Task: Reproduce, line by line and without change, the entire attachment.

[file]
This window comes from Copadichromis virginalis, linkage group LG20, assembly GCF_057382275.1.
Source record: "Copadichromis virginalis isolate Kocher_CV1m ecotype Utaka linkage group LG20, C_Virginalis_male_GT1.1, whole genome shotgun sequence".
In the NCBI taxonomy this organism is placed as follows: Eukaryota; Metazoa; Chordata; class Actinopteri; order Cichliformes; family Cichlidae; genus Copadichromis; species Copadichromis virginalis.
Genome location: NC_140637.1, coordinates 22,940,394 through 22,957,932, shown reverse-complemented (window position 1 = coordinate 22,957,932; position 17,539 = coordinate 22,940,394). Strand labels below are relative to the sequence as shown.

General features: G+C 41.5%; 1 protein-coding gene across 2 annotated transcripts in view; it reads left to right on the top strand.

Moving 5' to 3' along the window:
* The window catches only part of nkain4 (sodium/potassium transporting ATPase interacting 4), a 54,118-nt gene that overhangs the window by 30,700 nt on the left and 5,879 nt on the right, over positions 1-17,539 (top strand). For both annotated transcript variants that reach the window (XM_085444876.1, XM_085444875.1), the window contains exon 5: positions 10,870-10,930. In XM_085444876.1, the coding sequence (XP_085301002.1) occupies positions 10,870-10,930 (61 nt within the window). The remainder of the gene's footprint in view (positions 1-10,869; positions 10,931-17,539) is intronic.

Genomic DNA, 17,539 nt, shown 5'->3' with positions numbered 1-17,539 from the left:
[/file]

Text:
This window comes from Copadichromis virginalis, linkage group LG20, assembly GCF_057382275.1.
Source record: "Copadichromis virginalis isolate Kocher_CV1m ecotype Utaka linkage group LG20, C_Virginalis_male_GT1.1, whole genome shotgun sequence".
In the NCBI taxonomy this organism is placed as follows: Eukaryota; Metazoa; Chordata; class Actinopteri; order Cichliformes; family Cichlidae; genus Copadichromis; species Copadichromis virginalis.
Genome location: NC_140637.1, coordinates 22,940,394 through 22,957,932, shown reverse-complemented (window position 1 = coordinate 22,957,932; position 17,539 = coordinate 22,940,394). Strand labels below are relative to the sequence as shown.

General features: G+C 41.5%; 1 protein-coding gene across 2 annotated transcripts in view; it reads left to right on the top strand.

Moving 5' to 3' along the window:
* The window catches only part of nkain4 (sodium/potassium transporting ATPase interacting 4), a 54,118-nt gene that overhangs the window by 30,700 nt on the left and 5,879 nt on the right, over positions 1-17,539 (top strand). For both annotated transcript variants that reach the window (XM_085444876.1, XM_085444875.1), the window contains exon 5: positions 10,870-10,930. In XM_085444876.1, the coding sequence (XP_085301002.1) occupies positions 10,870-10,930 (61 nt within the window). The remainder of the gene's footprint in view (positions 1-10,869; positions 10,931-17,539) is intronic.

Genomic DNA, 17,539 nt, shown 5'->3' with positions numbered 1-17,539 from the left: